And Canadian officials are working to locate Canadians in remote locations and bring them back to Kathmandu, where a second military transport is set to arrive on Friday morning local time.
That C-17 Globemaster aircraft will then be able to evacuate more people from the disaster zone once it is unloaded.
Canada is also pre-positioning relief equipment in Germany, ready to be flown on to Nepal.
Officials are still trying to pin down the number of Canadians who were in the country when the huge tremor hit on the weekend.
While there may have been about 500 Canadians in the country then, about 100 were flown out on a military plane on Wednesday and another hundred or so are believed to have left on commercial flights.
The scouting mission to outlying areas will help pinpoint where to focus relief efforts, said Defence Minister Jason Kenney.
"The Canadian assessment team has left Kathmandu to carry out a reconnaissance mission in remote areas in order to best position our military team to help the Nepalese," Kenney told a news conference.
Lynne Yelich, the junior foreign minister for consular affairs, said other efforts are being directed at finding Canadians in the boondocks.
"We have a plan," Yelich said.
"We're tracking for remote areas. We're currently planning outreach operations to track and map the locations of stranded Canadians and we're trying to secure traditional means of transportation to access the individuals, to bring them in."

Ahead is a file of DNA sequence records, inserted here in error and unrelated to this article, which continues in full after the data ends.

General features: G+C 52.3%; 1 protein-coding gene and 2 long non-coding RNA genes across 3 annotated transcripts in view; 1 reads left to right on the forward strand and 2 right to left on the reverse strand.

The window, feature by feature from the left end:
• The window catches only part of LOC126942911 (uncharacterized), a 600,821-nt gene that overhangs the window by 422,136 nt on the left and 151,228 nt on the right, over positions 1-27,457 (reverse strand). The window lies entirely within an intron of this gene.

Kenney said the second C-17 carries 51 military technicians, including air movement specialists and communications experts.
About 200 members of the Disaster Assistance Response Team are standing by in Trenton, Ont., ready to deploy once a role is defined for them.
In addition to the disaster response team, the Canadian government has pledged $5 million in humanitarian assistance and is also matching donations from citizens until May 25.
Canada's diplomatic presence in Nepal is limited but staff from the High Commission in Delhi have been sent to Kathmandu and a consular service point has been established at the Phora Durbar American Club.
Planes carrying food, shelter and other supplies have been arriving steadily at Kathmandu's small airport, but the aid distribution process remains fairly chaotic, with Nepalese officials having difficulty directing the flow of goods.
The U.N. World Food Program warned that it will take time for food and other supplies to reach more remote communities that have been cut off by landslides.